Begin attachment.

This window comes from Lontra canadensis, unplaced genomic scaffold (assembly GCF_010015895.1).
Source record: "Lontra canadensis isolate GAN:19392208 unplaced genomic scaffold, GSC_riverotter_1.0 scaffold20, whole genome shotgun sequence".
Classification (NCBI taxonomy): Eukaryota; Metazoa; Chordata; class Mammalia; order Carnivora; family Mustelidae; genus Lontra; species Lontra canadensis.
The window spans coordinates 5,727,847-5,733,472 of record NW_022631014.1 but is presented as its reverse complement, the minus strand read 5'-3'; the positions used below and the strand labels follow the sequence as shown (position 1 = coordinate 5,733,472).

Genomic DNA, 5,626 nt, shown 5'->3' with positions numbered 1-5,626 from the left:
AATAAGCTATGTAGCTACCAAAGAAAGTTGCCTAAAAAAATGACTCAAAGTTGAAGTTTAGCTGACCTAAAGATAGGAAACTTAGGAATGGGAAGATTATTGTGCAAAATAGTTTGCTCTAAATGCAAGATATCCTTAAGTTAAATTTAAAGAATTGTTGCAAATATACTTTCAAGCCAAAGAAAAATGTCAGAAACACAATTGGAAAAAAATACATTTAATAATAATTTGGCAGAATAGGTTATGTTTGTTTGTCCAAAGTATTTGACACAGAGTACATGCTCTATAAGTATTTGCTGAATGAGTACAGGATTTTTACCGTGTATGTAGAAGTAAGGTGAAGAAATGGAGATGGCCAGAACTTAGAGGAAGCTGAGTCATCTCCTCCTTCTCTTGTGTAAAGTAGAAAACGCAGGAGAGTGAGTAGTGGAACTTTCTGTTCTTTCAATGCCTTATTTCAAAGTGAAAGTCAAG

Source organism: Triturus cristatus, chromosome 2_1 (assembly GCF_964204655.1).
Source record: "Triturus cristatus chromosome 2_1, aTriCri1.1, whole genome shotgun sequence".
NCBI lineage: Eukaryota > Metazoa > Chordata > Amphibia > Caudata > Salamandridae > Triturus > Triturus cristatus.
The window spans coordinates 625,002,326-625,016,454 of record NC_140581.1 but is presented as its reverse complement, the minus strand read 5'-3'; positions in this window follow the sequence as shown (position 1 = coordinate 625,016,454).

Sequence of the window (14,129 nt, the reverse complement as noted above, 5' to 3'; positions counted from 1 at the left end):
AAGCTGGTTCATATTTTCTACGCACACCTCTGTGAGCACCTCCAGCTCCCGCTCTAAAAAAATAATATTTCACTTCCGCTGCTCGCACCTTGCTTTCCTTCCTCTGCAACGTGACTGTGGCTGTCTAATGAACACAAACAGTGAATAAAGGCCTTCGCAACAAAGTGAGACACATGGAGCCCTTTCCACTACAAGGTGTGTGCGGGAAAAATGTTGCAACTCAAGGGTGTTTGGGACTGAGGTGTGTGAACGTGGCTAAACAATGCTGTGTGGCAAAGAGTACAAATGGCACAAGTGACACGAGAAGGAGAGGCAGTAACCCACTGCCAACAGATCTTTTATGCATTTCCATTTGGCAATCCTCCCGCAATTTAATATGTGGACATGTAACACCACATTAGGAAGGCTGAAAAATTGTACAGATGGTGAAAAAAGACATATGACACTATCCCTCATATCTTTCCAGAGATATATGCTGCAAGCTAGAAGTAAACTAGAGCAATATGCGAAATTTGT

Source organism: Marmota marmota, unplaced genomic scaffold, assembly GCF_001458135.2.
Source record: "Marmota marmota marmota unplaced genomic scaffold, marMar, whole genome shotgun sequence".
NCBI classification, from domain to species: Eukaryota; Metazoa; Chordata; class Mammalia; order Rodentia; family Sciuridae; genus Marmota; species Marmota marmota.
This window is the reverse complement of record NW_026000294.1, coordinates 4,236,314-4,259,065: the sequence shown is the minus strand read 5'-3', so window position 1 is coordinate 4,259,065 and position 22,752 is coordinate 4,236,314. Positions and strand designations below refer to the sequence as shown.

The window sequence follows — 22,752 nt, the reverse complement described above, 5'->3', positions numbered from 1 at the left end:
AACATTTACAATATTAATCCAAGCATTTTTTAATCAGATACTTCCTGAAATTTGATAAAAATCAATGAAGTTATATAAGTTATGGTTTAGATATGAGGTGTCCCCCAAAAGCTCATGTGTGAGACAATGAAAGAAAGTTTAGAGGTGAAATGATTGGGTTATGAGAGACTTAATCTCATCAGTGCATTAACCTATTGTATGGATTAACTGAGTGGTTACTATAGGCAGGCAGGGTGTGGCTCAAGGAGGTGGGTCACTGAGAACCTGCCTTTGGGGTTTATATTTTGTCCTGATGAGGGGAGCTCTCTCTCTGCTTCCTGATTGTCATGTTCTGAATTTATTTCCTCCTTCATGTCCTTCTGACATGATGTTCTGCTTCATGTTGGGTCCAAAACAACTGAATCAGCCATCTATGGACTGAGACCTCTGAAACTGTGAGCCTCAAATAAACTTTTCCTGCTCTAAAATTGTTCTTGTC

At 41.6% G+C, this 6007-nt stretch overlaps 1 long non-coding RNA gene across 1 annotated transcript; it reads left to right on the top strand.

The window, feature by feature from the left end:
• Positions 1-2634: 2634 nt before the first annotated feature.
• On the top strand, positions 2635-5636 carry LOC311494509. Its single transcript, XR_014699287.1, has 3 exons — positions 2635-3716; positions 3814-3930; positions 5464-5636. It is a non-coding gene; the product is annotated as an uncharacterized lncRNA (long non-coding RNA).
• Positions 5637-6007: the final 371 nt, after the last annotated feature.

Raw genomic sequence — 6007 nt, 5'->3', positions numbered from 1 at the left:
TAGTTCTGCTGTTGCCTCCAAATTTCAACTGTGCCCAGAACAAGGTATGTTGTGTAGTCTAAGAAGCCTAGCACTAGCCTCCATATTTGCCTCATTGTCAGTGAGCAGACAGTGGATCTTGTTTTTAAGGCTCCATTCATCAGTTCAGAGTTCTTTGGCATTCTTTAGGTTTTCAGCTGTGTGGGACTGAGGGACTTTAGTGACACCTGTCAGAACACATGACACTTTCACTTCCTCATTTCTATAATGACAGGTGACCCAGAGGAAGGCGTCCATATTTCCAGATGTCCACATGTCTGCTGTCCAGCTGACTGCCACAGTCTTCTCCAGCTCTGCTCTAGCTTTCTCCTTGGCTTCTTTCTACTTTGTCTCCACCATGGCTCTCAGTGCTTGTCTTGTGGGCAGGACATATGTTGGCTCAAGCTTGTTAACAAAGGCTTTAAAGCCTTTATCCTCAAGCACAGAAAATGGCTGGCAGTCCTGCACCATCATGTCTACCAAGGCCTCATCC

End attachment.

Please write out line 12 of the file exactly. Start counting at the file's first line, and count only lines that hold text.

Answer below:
AAGCTGGTTCATATTTTCTACGCACACCTCTGTGAGCACCTCCAGCTCCCGCTCTAAAAAAATAATATTTCACTTCCGCTGCTCGCACCTTGCTTTCCTTCCTCTGCAACGTGACTGTGGCTGTCTAATGAACACAAACAGTGAATAAAGGCCTTCGCAACAAAGTGAGACACATGGAGCCCTTTCCACTACAAGGTGTGTGCGGGAAAAATGTTGCAACTCAAGGGTGTTTGGGACTGAGGTGTGTGAACGTGGCTAAACAATGCTGTGTGGCAAAGAGTACAAATGGCACAAGTGACACGAGAAGGAGAGGCAGTAACCCACTGCCAACAGATCTTTTATGCATTTCCATTTGGCAATCCTCCCGCAATTTAATATGTGGACATGTAACACCACATTAGGAAGGCTGAAAAATTGTACAGATGGTGAAAAAAGACATATGACACTATCCCTCATATCTTTCCAGAGATATATGCTGCAAGCTAGAAGTAAACTAGAGCAATATGCGAAATTTGT